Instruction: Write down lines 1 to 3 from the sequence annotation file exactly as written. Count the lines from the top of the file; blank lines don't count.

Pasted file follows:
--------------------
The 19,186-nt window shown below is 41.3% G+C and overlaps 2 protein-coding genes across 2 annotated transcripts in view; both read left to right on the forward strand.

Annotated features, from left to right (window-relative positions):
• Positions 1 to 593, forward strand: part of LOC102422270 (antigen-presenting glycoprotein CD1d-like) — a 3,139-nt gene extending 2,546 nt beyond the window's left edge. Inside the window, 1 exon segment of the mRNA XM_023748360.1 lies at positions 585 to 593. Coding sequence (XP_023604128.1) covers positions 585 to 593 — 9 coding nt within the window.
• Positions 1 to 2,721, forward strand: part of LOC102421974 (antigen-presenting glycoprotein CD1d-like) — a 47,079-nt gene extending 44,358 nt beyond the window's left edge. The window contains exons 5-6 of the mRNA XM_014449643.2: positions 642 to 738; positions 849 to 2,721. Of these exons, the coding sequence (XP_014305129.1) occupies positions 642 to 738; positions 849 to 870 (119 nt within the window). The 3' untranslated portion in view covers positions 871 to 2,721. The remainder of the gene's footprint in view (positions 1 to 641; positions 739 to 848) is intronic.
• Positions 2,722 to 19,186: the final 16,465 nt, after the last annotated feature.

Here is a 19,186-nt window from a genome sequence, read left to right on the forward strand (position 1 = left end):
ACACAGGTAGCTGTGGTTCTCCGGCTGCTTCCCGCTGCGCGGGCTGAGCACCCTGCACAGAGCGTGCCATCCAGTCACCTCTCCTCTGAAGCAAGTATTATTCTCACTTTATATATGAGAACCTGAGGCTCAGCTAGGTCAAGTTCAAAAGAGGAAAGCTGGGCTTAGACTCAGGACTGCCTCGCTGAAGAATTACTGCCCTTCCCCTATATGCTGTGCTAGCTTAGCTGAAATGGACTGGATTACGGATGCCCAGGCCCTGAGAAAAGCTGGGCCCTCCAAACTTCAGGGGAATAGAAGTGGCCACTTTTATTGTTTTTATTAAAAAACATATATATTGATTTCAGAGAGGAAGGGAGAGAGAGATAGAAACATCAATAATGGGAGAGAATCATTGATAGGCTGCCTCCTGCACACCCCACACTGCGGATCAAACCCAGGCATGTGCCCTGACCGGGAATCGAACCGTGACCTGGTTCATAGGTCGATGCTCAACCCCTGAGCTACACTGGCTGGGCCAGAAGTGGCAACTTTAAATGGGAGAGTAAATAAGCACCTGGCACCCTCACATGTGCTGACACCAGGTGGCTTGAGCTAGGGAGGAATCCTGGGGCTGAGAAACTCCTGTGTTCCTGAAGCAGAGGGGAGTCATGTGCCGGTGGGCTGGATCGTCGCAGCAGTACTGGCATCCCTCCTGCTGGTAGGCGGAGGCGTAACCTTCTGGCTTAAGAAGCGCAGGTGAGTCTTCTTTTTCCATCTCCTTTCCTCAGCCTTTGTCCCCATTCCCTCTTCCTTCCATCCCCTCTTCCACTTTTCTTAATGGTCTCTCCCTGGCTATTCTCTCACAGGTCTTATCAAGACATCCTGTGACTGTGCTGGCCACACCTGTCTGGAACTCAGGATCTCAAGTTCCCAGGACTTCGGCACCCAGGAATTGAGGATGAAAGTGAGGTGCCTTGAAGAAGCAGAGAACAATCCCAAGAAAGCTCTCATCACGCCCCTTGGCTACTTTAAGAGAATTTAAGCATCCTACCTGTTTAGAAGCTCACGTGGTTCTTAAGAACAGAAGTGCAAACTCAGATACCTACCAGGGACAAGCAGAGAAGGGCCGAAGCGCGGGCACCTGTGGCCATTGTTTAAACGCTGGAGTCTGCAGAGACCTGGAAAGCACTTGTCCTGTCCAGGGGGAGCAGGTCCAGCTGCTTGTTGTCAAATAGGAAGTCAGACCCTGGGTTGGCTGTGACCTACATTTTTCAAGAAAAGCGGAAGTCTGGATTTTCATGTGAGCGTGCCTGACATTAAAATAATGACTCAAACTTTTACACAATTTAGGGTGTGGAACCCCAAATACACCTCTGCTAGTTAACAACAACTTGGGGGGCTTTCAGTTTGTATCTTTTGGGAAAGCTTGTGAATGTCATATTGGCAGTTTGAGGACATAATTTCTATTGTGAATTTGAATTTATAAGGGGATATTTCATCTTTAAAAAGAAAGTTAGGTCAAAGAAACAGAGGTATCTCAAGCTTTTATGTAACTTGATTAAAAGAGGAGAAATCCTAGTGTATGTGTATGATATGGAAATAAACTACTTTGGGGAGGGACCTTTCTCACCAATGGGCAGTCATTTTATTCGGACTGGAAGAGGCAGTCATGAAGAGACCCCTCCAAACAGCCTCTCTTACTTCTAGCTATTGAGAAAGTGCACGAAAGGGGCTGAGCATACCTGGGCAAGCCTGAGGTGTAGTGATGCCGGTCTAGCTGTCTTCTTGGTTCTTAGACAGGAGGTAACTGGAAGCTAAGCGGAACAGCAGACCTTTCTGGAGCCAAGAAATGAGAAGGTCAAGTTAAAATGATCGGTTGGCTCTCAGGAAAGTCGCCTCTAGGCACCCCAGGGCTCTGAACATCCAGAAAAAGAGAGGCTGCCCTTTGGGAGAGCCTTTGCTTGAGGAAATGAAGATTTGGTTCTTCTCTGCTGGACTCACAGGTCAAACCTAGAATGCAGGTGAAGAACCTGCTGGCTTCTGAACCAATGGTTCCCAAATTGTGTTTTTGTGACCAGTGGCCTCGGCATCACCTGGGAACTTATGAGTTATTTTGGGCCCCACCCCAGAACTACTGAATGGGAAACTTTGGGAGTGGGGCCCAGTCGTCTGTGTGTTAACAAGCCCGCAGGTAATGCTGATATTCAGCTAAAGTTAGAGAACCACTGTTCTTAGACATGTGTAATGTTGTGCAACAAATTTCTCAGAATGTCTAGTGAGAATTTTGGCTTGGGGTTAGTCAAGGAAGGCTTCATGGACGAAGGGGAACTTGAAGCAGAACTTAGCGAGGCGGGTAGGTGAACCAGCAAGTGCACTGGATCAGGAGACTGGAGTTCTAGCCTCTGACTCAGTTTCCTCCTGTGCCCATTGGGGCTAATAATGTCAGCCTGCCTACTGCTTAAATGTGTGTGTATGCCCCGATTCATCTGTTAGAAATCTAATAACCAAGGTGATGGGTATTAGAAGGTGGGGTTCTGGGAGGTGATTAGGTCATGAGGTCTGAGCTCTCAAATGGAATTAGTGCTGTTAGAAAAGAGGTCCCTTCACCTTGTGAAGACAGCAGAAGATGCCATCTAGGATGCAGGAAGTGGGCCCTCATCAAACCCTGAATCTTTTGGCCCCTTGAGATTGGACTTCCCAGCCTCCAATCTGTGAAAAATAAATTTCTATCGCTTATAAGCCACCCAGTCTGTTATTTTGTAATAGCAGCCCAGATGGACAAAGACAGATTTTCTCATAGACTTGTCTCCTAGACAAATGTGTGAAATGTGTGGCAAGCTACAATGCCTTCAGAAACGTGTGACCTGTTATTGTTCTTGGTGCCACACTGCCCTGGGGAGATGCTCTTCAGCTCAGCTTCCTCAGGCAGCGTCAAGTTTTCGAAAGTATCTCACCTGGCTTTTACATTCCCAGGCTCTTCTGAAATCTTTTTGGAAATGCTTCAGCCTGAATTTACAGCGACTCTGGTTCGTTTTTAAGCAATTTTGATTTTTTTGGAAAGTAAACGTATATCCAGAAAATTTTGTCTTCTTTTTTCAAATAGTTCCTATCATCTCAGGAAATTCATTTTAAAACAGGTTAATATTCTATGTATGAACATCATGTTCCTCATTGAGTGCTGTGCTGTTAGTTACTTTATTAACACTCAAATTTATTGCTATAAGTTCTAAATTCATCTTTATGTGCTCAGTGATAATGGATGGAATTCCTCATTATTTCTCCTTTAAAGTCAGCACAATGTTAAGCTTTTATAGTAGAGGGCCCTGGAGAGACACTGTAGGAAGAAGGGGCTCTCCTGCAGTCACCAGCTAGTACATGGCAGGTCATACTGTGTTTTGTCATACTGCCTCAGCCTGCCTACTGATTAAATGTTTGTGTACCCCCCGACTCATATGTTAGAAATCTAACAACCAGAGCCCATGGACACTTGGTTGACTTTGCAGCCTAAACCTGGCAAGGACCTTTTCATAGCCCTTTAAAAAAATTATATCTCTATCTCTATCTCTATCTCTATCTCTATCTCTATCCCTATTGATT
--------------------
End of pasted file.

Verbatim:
The 19,186-nt window shown below is 41.3% G+C and overlaps 2 protein-coding genes across 2 annotated transcripts in view; both read left to right on the forward strand.

Annotated features, from left to right (window-relative positions):
• Positions 1 to 593, forward strand: part of LOC102422270 (antigen-presenting glycoprotein CD1d-like) — a 3,139-nt gene extending 2,546 nt beyond the window's left edge. Inside the window, 1 exon segment of the mRNA XM_023748360.1 lies at positions 585 to 593. Coding sequence (XP_023604128.1) covers positions 585 to 593 — 9 coding nt within the window.